As mentioned, elements such as brand logo, website design, colors that represent your brand, the message you want to share with the world, and so on are all very important branding aspects. But, these are also known as external branding elements that are meant to engage the target audience. Still, they also can and should affect your internal branding if you want to motivate your employees and turn them into true representatives of your brand.

Namely, you should never have different missions and brand messages for your external brand campaigns and internal branding. For instance, if you’re trying to present your company to the target market as a brand who primarily cares about customer service you shouldn’t have a different internal policy stating that your priority is to become the number one service provider. Having your brand images and messages align perfectly when your external and internal branding is concerned will make your employees feel more confident and assured in their role.

4. Strengthen Your Internal Communication

In order for your internal branding to actually work, it’s crucial that you clearly and personally communicate your brand’s missions and values to your employees. Strengthening their relationship with each other and your brand is an essential practice when it comes to becoming a leading business in your niche with true brand representatives.

There are many different ways you can make this practice work. For instance, casual company meetings and maybe even company lunches and dinners are a great way to start opening up. Also, looking into proper event management solutions for some bigger corporate occasions will definitely allow you to showcase your brand ideals to your workforce. Not to mention the positive effect of fun team building activities, workshops, and so on.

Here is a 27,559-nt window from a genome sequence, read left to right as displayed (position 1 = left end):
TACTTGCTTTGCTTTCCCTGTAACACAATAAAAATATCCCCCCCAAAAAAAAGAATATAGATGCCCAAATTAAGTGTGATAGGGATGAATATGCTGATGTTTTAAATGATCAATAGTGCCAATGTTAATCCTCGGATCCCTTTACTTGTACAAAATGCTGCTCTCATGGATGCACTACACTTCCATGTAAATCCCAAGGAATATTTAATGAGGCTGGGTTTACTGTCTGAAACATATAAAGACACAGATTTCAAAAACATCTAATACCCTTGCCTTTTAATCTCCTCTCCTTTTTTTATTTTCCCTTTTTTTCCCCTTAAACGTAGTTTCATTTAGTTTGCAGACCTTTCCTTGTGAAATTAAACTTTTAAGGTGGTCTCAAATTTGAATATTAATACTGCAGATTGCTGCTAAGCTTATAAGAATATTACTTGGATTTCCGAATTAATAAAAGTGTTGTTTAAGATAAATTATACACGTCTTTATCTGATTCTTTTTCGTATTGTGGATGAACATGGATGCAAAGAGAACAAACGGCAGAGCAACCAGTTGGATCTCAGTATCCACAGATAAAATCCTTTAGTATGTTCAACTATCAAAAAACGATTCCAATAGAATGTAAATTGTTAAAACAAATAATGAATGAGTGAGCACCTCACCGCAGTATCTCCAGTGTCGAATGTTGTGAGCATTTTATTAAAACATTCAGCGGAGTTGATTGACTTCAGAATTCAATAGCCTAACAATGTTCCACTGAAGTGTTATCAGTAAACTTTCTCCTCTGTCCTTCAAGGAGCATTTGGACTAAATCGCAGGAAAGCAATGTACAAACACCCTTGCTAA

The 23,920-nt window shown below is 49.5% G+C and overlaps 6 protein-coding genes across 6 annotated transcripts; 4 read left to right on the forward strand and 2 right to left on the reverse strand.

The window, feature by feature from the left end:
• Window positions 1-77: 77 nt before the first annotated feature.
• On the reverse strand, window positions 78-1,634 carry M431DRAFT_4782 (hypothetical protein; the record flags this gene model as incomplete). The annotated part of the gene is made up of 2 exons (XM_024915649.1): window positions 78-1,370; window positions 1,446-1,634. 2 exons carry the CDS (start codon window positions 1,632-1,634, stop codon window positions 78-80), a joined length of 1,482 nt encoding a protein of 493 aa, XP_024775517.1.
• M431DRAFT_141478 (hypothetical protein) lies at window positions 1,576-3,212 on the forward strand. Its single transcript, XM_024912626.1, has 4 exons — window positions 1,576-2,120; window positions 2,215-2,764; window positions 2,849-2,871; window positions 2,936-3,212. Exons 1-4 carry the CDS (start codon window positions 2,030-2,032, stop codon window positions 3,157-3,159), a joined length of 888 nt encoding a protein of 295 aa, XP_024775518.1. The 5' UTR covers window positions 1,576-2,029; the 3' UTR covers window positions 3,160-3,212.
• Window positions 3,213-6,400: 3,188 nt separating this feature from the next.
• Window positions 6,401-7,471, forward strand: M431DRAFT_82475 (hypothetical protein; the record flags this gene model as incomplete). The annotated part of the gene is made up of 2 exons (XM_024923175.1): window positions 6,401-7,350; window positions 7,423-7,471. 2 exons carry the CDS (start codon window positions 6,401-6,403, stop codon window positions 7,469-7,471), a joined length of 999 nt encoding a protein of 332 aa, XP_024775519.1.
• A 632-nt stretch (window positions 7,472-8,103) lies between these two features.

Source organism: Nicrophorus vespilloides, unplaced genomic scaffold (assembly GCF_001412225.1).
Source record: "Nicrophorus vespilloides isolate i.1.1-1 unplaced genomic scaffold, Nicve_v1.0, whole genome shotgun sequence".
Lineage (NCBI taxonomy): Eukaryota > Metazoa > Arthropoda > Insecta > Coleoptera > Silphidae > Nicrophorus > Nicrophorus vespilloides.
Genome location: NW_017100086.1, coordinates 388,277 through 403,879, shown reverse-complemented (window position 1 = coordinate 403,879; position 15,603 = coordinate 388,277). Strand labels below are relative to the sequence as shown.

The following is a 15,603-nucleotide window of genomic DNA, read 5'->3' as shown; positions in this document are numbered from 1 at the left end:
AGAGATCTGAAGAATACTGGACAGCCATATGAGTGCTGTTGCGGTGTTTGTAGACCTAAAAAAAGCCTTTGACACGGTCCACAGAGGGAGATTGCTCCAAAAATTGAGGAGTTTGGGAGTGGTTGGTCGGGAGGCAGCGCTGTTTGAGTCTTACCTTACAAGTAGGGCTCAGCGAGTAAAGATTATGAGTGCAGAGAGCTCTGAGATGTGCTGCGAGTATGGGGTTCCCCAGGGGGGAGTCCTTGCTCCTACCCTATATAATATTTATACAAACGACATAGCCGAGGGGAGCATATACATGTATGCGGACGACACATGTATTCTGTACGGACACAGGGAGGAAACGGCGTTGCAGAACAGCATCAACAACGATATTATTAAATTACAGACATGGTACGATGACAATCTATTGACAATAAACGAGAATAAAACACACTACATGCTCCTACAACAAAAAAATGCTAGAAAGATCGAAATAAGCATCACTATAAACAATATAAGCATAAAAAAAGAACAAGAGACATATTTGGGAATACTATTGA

5. Recognize and Reward Employee Efforts

Your employees might get behind the idea of your internal branding strategy and jump happily into being true brand representatives, but if you fail to recognize and reward their efforts, they’ll soon lose interest.

The key to an internal branding strategy that works is to show appreciation when necessary. If some of your employees work exceptionally well when it comes to boosting your brand awareness and spreading the image and message you want to relay, you should definitely acknowledge their efforts, at least through internal company channels.

But there are other options as well, such as sharing their success on social media or maybe even dedicating a blog post to them. What’s more, a monthly draw reward system can be a great reinforcement incentive.

Keep in mind that you shouldn’t have double standards when you create your external and internal branding strategies. The more consistent you are, the more consistent your branding will be, which fares extremely well for both the employees and the target audience.

By Michael Deane

Michael has been working in marketing for almost a decade and has worked with a huge range of clients, which has made him knowledgeable on many different subjects. He has recently rediscovered a passion for writing and hopes to make it a daily habit. You can read more of Michael’s work at Qeedle.